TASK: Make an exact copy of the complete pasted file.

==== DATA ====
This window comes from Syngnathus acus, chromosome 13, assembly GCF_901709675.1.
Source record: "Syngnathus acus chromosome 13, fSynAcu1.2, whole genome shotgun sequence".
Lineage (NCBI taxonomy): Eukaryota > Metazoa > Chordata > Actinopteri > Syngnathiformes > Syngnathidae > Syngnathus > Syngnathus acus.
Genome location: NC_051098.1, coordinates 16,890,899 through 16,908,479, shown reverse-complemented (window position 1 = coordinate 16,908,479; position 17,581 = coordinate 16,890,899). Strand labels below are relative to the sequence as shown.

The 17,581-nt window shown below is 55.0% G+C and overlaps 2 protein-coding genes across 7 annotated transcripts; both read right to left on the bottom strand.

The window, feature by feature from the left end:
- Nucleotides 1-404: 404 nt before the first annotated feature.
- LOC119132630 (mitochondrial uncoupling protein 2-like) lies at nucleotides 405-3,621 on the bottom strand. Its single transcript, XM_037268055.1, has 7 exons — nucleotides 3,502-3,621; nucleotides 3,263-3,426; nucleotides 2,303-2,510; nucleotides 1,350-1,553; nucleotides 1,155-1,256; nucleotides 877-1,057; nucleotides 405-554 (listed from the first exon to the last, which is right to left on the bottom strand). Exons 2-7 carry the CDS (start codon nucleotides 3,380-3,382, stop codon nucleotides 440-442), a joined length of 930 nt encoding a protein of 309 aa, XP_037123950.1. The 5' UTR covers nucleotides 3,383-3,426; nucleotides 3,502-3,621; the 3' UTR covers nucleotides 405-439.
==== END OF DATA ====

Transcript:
This window comes from Syngnathus acus, chromosome 13, assembly GCF_901709675.1.
Source record: "Syngnathus acus chromosome 13, fSynAcu1.2, whole genome shotgun sequence".
Lineage (NCBI taxonomy): Eukaryota > Metazoa > Chordata > Actinopteri > Syngnathiformes > Syngnathidae > Syngnathus > Syngnathus acus.
Genome location: NC_051098.1, coordinates 16,890,899 through 16,908,479, shown reverse-complemented (window position 1 = coordinate 16,908,479; position 17,581 = coordinate 16,890,899). Strand labels below are relative to the sequence as shown.

The 17,581-nt window shown below is 55.0% G+C and overlaps 2 protein-coding genes across 7 annotated transcripts; both read right to left on the bottom strand.

The window, feature by feature from the left end:
- Nucleotides 1-404: 404 nt before the first annotated feature.
- LOC119132630 (mitochondrial uncoupling protein 2-like) lies at nucleotides 405-3,621 on the bottom strand. Its single transcript, XM_037268055.1, has 7 exons — nucleotides 3,502-3,621; nucleotides 3,263-3,426; nucleotides 2,303-2,510; nucleotides 1,350-1,553; nucleotides 1,155-1,256; nucleotides 877-1,057; nucleotides 405-554 (listed from the first exon to the last, which is right to left on the bottom strand). Exons 2-7 carry the CDS (start codon nucleotides 3,380-3,382, stop codon nucleotides 440-442), a joined length of 930 nt encoding a protein of 309 aa, XP_037123950.1. The 5' UTR covers nucleotides 3,383-3,426; nucleotides 3,502-3,621; the 3' UTR covers nucleotides 405-439.